Wednesday, December 15, 2004

Did Harappans write?

Causing quite a stir in the relevant circles is this article on the Harappans. As you'd expect there are strong views against this, but read for yourself ....

ELECTRONIC JOURNAL OF VEDIC STUDIES (EJVS)
Vol. 11 (2004) Issue 2 (December 13) : 19-57 ( C) ISSN 1084-7561
The Collapse of the Indus-Script Thesis:
The Myth of a Literate Harappan Civilization
By Steve Farmer, Richard Sproat, and Michael Witzel

Abstract

Archaeologists have long claimed the Indus Valley as one of the four literate centers of the early ancient world, complete with long texts written on perishable materials. We demonstrate the impossibility of the lost-manuscript thesis and show that Indus symbols were not even evolving in linguistic directions after at least 600 years of use.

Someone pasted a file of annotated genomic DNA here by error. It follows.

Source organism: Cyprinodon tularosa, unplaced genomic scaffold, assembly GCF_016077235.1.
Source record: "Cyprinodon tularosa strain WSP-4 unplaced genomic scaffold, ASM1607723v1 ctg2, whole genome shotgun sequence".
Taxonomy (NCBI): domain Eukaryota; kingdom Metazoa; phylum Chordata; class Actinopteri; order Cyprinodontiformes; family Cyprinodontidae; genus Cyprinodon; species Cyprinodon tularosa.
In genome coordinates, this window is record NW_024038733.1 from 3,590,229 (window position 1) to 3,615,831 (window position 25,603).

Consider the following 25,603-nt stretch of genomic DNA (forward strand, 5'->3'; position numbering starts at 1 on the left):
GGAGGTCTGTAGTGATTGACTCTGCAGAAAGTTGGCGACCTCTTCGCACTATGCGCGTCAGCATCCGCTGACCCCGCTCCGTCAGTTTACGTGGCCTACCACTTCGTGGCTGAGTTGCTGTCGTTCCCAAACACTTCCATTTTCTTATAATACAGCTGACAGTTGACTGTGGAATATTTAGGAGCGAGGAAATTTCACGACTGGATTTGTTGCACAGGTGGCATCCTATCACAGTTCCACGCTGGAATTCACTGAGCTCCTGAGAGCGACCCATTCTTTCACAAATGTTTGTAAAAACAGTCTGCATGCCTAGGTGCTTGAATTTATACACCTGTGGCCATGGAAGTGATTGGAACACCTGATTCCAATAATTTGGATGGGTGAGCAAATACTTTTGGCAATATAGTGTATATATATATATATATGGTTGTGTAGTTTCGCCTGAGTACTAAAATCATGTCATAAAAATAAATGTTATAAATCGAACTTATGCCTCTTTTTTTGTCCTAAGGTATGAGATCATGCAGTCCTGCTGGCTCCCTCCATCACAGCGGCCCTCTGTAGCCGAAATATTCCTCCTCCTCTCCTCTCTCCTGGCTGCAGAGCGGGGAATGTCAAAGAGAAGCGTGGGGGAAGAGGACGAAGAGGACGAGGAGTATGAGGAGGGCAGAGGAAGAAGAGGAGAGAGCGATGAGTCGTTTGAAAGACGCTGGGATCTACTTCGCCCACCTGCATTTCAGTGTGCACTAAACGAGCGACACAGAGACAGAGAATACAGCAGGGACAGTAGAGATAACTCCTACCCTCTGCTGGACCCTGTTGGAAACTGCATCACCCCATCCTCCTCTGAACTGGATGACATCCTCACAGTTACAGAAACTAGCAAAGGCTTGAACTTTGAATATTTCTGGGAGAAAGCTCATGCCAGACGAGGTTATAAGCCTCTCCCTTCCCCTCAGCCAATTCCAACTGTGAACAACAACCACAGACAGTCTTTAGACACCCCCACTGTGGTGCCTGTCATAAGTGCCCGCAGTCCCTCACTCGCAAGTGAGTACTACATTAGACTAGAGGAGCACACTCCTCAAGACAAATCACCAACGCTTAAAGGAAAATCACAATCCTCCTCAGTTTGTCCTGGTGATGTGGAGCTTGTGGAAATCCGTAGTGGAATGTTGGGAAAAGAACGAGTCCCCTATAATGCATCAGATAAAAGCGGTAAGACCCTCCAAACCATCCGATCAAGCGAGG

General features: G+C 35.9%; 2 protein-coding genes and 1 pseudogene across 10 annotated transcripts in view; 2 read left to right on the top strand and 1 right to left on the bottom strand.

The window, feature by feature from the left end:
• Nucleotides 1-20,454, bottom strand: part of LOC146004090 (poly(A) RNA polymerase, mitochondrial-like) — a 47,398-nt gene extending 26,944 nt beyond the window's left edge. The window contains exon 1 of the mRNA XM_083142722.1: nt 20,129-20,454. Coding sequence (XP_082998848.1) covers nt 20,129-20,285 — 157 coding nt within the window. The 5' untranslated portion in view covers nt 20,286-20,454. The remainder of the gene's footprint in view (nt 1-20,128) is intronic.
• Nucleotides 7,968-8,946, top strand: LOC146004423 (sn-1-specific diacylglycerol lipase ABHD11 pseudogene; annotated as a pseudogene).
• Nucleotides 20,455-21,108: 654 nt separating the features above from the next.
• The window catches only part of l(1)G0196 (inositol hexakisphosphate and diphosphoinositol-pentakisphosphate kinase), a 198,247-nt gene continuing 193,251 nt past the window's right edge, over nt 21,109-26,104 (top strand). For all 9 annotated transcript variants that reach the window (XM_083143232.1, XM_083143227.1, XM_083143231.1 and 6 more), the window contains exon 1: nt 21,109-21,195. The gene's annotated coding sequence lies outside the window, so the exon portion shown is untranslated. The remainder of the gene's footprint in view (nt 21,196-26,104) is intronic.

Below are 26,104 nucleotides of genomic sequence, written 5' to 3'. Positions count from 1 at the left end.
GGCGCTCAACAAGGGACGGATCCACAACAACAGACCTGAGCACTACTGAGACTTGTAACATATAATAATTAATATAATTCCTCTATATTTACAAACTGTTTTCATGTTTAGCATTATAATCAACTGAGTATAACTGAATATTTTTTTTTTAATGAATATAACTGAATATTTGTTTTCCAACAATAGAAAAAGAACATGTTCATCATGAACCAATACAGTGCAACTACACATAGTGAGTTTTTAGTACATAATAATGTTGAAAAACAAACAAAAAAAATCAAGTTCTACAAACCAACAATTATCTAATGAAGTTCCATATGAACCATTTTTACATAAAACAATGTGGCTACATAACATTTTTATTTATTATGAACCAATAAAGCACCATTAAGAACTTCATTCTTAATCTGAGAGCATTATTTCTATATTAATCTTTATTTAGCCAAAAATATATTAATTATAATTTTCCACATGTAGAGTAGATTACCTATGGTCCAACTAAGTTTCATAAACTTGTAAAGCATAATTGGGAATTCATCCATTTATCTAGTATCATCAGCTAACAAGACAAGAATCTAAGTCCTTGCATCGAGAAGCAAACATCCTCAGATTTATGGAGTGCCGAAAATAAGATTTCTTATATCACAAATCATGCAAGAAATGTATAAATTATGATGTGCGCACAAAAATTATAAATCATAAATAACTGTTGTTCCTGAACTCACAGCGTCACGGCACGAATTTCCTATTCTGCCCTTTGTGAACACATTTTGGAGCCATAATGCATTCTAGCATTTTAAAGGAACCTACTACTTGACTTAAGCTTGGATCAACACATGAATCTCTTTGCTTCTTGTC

Suggestions of how Indus inscriptions were used are examined in nonlinguistic symbol systems in the Near East that served important religious, political, and social functions without encoding speech or serving as formal memory aids.

Evidence is reviewed that the Harappans'slack of a true script may have been tied to the role played by their symbols in controlling large multilinguistic populations; parallels are drawn to the later resistance of priestly elites to the literate encoding of Vedic sources and to similar phenomena in esoteric traditions outside South Asia.

Discussion is provided on some of the academic and political forces that helped sustain the Indus-script myth for over 130 years and on ways in which our findings transform current views of the Indus Valley and of the place of writing in ancient civilizations in general.

1 Comments:

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